The Romney campaign’s foreign policy memo yesterday also had some strange things to say on Iran:

The Iranian program has gotten to this point because President Obama has squandered all credibility with the ayatollahs.

How did Obama do this? The memo lists five causes: 1) engagement; 2) not supporting the Green movement; 3) “weak” sanctions policy; 4) “abandoning” missile defense in Europe; 5) “undermining credibility” of military action. Once one gets past the surface of these accusations, Romney’s complaints are largely unfounded or otherwise not credible. Acknowledging that military action will only delay and not destroy Iranian nuclear facilities is admitting something that everyone already knows to be true. It does not build credibility to make public claims that no one takes seriously. The missile defense claim is just as dishonest and ridiculous when it is made in connection with Iran as it is when linked to Russia policy. For some reason, Romney feels compelled to repeat nonsense in order to advance his very strained, misleading arguments on both Russia and Iran.

Obama’s engagement with Iran, such as it was, died in 2009, and it has never been revived. There’s not much more to say about that, except that we’ll have no idea whether a sustained policy of engagement might have yielded different results. The “weak” sanctions policy is, in fact, quite punitive and has been inflicting needless suffering on the Iranian people. Barbara Slavin reported on the nature and effects of these “weak” sanctions:

Iran has been subjected to various economic restrictions since the 1979 Islamic revolution. But the breadth and depth of the sanctions effort has escalated dramatically over the last few years as Iran has continued a nuclear program in defiance of six UN Security Council resolutions. The most stringent penalties have come since 2010, when Congress passed and President Obama signed the Comprehensive Iran Sanctions, Accountability and Divestment Act. The law threatens to expel from the US market any foreign banks that deal with entities connected to Iran’s nuclear program, the country’s Revolutionary Guards or terrorism. Legislation passed last year adds Iran’s Central Bank to a list of more than 20 banned Iranian institutions. Foreign financial institutions, weighing their US business against the Iran market, have fled Iran in droves.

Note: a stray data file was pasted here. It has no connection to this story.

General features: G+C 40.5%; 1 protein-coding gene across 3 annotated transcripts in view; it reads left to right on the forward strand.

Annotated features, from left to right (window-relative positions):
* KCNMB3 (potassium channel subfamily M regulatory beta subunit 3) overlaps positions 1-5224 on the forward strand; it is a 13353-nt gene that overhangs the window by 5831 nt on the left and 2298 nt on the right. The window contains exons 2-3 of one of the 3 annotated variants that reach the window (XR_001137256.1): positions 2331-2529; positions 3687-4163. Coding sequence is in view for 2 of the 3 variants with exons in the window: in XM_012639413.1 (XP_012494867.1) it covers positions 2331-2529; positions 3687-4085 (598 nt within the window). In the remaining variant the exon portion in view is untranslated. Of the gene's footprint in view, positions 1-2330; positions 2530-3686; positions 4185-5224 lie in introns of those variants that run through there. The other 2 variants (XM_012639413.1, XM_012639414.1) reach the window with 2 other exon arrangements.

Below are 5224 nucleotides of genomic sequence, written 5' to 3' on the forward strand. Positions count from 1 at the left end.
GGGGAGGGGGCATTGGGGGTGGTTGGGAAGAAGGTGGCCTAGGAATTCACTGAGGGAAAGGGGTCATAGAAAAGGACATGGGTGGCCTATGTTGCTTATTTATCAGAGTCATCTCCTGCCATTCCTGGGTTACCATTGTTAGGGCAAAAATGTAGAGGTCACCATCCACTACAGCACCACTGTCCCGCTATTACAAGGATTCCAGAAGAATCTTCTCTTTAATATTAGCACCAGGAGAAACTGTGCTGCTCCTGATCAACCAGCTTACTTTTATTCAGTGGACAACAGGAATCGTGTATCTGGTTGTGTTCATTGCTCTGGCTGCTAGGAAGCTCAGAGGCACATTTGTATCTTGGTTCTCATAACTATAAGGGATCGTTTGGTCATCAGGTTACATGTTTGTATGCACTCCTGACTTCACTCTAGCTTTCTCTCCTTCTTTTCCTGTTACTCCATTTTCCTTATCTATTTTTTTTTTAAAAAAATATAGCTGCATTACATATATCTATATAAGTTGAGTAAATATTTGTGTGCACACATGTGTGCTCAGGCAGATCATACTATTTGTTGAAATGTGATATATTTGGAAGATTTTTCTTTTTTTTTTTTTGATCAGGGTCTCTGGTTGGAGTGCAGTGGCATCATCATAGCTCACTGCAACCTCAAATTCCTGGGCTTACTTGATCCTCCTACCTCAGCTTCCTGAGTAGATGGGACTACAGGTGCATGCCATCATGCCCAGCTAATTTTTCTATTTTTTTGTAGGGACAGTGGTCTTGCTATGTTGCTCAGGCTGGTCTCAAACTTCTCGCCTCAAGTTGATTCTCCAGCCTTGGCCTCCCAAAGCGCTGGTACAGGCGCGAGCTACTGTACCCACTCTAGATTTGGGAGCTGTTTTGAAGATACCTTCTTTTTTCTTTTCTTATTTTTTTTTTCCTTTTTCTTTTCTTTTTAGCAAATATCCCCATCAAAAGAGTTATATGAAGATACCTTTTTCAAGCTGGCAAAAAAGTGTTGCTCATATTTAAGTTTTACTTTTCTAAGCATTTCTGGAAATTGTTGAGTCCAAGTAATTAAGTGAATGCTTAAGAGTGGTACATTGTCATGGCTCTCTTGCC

Obama’s support for Iran sanctions is cruel and useless, but that isn’t what Romney finds objectionable. If he had his way, sanctions would be even more severe.

That brings us to the most inane criticism of the bunch, which concerns Obama’s lack of support for the Green movement. Obama did, in fact, speak in support of the protesters within a few weeks of the presidential election in Iran, but that’s almost beside the point. Obama’s greater rhetorical support would not have changed the outcome of the protests, and lending sustained rhetorical support to protests against the current leadership would hardly have made the Iranian regime any more likely to acquiesce to U.S. demands on the nuclear issue. The Iranian opposition is the political force inside Iran that is harmed the most by the sanctions that Romney still thinks are too weak, and if he had his way the Iranian opposition would be even weaker because sanctions invariably strengthen the regime and its cronies at the expense of everyone else in a country. If Romney wants to argue that Obama is not doing enough to strangle the Iranian economy and has “failed” to impose even more unjust burdens on the Iranian people, he can do so, but he might at least have the decency to stop pretending that this has anything to do with supporting the Iranian opposition. It doesn’t, and it never has.